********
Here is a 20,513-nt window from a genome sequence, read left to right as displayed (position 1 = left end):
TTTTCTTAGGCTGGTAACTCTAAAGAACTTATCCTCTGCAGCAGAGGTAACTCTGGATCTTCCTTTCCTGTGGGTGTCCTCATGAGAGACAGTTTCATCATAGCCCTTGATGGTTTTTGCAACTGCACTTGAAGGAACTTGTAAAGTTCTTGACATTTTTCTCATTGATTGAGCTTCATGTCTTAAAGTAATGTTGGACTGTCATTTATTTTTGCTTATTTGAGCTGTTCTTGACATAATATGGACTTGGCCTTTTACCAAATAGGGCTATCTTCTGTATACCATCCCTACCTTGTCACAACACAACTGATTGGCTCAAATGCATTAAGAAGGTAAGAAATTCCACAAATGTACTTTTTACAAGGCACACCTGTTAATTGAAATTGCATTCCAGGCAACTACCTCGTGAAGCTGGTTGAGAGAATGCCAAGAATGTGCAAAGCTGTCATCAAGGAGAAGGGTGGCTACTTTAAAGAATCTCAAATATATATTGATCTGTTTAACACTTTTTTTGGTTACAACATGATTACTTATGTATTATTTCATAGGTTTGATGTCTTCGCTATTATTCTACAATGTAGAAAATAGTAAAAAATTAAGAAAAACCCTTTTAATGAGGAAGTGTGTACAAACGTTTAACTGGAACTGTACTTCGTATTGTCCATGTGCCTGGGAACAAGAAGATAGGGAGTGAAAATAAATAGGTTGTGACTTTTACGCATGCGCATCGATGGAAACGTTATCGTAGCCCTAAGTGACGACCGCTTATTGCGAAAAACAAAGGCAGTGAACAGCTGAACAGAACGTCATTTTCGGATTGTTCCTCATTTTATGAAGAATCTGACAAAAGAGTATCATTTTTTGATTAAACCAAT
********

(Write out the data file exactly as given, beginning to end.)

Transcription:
Here is a 20,513-nt window from a genome sequence, read left to right as displayed (position 1 = left end):
TTTTCTTAGGCTGGTAACTCTAAAGAACTTATCCTCTGCAGCAGAGGTAACTCTGGATCTTCCTTTCCTGTGGGTGTCCTCATGAGAGACAGTTTCATCATAGCCCTTGATGGTTTTTGCAACTGCACTTGAAGGAACTTGTAAAGTTCTTGACATTTTTCTCATTGATTGAGCTTCATGTCTTAAAGTAATGTTGGACTGTCATTTATTTTTGCTTATTTGAGCTGTTCTTGACATAATATGGACTTGGCCTTTTACCAAATAGGGCTATCTTCTGTATACCATCCCTACCTTGTCACAACACAACTGATTGGCTCAAATGCATTAAGAAGGTAAGAAATTCCACAAATGTACTTTTTACAAGGCACACCTGTTAATTGAAATTGCATTCCAGGCAACTACCTCGTGAAGCTGGTTGAGAGAATGCCAAGAATGTGCAAAGCTGTCATCAAGGAGAAGGGTGGCTACTTTAAAGAATCTCAAATATATATTGATCTGTTTAACACTTTTTTTGGTTACAACATGATTACTTATGTATTATTTCATAGGTTTGATGTCTTCGCTATTATTCTACAATGTAGAAAATAGTAAAAAATTAAGAAAAACCCTTTTAATGAGGAAGTGTGTACAAACGTTTAACTGGAACTGTACTTCGTATTGTCCATGTGCCTGGGAACAAGAAGATAGGGAGTGAAAATAAATAGGTTGTGACTTTTACGCATGCGCATCGATGGAAACGTTATCGTAGCCCTAAGTGACGACCGCTTATTGCGAAAAACAAAGGCAGTGAACAGCTGAACAGAACGTCATTTTCGGATTGTTCCTCATTTTATGAAGAATCTGACAAAAGAGTATCATTTTTTGATTAAACCAAT